Healthcare reform or bust. That's what busloads of healthcare reform advocates will have in mind when they journey to the nation's capital this summer from all over the country.
Dubbed the "Health Care Reform Express," the caravan will literally drive home the view that all Americans should be entitled to the same employer-sponsored healthcare that members of Congress enjoy.
The effort, launched by Families USA, the American Federation of State, County and Municipal Employees, and the National Association for Home Care, will get rolling July 22, from Portland, Ore. There, the first of many rallies for reform-some of which are expected to be attended by President Clinton, first lady Hillary Rodham Clinton, Vice President Albert Gore and wife Tipper-will take place.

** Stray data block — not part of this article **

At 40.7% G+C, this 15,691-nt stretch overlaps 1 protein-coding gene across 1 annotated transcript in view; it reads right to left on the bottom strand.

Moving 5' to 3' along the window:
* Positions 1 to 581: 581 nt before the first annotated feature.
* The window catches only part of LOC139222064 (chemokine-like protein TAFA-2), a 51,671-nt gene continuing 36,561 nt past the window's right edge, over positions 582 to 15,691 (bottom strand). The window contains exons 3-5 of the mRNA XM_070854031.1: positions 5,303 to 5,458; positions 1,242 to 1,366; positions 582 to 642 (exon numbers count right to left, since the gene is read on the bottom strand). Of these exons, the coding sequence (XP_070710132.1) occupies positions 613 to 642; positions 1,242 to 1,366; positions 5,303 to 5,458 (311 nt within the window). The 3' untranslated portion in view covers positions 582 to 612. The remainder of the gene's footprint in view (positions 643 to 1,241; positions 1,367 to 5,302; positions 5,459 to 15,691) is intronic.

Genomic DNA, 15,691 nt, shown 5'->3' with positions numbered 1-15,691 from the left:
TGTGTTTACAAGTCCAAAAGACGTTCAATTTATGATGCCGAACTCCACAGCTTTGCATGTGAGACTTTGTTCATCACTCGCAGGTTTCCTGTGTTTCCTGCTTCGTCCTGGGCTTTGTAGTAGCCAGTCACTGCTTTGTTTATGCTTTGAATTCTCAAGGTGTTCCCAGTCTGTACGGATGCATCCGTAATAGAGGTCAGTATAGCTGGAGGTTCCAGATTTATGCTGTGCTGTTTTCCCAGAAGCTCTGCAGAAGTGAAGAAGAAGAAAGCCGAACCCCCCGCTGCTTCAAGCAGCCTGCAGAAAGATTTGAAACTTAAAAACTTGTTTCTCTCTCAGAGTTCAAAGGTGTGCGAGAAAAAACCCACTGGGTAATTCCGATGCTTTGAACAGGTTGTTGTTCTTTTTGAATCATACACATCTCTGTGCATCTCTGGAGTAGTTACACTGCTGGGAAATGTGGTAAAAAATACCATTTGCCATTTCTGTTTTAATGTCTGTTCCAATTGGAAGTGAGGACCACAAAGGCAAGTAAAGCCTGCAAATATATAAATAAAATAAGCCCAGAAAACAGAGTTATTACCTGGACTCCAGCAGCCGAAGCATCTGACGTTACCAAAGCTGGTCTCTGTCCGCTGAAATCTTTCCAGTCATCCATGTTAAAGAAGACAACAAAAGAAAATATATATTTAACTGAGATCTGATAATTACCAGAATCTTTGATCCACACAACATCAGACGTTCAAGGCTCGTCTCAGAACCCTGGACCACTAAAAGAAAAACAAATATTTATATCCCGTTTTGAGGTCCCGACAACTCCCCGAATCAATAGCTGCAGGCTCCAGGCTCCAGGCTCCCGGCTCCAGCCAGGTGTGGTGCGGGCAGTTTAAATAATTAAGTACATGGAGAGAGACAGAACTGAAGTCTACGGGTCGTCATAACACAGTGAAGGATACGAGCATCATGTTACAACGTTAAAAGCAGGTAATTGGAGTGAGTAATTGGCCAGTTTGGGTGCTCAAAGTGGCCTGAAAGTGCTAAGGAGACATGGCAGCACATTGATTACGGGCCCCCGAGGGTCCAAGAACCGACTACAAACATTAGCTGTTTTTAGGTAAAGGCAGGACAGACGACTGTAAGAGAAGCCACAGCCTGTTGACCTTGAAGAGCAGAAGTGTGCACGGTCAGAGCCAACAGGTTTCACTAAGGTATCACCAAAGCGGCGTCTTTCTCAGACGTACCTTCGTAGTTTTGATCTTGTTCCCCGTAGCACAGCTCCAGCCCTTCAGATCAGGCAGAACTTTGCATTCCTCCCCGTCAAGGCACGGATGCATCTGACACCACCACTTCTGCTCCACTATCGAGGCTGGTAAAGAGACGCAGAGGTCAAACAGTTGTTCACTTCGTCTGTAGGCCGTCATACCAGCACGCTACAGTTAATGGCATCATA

Other buses will depart from different parts of the country, for rallies in Boston, Tennessee and elsewhere. The largest rally will be held in Independence, Mo., July 30.
Ron Pollack, executive director of Families USA, said organizations have raised $1.25 million for buses and lodging for passengers. A host of other groups will donate food and provide space for rallies. Some have rented buses of their own, he said.
The event is timed to coincide with the crucial weeks when members of Congress are expected to debate healthcare reform legislation on the floors of the House and Senate.
"We have to get people back to understanding what healthcare reform is designed to achieve and why it's so crucial for working families," Mr. Pollack said.